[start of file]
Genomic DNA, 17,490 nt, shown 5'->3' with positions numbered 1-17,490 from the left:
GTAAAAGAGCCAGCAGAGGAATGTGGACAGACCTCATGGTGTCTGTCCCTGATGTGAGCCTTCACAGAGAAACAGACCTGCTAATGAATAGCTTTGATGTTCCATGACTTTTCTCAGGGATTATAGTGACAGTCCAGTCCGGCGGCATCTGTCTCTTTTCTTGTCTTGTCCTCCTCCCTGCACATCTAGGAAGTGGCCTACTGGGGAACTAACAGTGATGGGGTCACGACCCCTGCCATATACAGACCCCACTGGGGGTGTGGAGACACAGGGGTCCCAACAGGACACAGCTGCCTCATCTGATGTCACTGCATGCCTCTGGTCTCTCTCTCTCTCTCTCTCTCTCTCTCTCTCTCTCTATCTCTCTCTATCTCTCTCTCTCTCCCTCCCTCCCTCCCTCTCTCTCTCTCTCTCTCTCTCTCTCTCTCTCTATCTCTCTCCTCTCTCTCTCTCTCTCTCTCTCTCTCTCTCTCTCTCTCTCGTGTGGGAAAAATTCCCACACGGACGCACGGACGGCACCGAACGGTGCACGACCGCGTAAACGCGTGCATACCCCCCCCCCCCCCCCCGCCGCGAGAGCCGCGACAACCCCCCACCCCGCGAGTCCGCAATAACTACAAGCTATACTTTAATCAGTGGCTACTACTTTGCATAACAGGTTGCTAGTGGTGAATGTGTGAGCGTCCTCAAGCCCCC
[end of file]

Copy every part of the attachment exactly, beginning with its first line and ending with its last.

Genomic DNA, 17,490 nt, shown 5'->3' with positions numbered 1-17,490 from the left:
GTAAAAGAGCCAGCAGAGGAATGTGGACAGACCTCATGGTGTCTGTCCCTGATGTGAGCCTTCACAGAGAAACAGACCTGCTAATGAATAGCTTTGATGTTCCATGACTTTTCTCAGGGATTATAGTGACAGTCCAGTCCGGCGGCATCTGTCTCTTTTCTTGTCTTGTCCTCCTCCCTGCACATCTAGGAAGTGGCCTACTGGGGAACTAACAGTGATGGGGTCACGACCCCTGCCATATACAGACCCCACTGGGGGTGTGGAGACACAGGGGTCCCAACAGGACACAGCTGCCTCATCTGATGTCACTGCATGCCTCTGGTCTCTCTCTCTCTCTCTCTCTCTCTCTCTCTCTCTCTATCTCTCTCTATCTCTCTCTCTCTCCCTCCCTCCCTCCCTCTCTCTCTCTCTCTCTCTCTCTCTCTCTCTCTATCTCTCTCCTCTCTCTCTCTCTCTCTCTCTCTCTCTCTCTCTCTCTCTCGTGTGGGAAAAATTCCCACACGGACGCACGGACGGCACCGAACGGTGCACGACCGCGTAAACGCGTGCATACCCCCCCCCCCCCCCCCGCCGCGAGAGCCGCGACAACCCCCCACCCCGCGAGTCCGCAATAACTACAAGCTATACTTTAATCAGTGGCTACTACTTTGCATAACAGGTTGCTAGTGGTGAATGTGTGAGCGTCCTCAAGCCCCC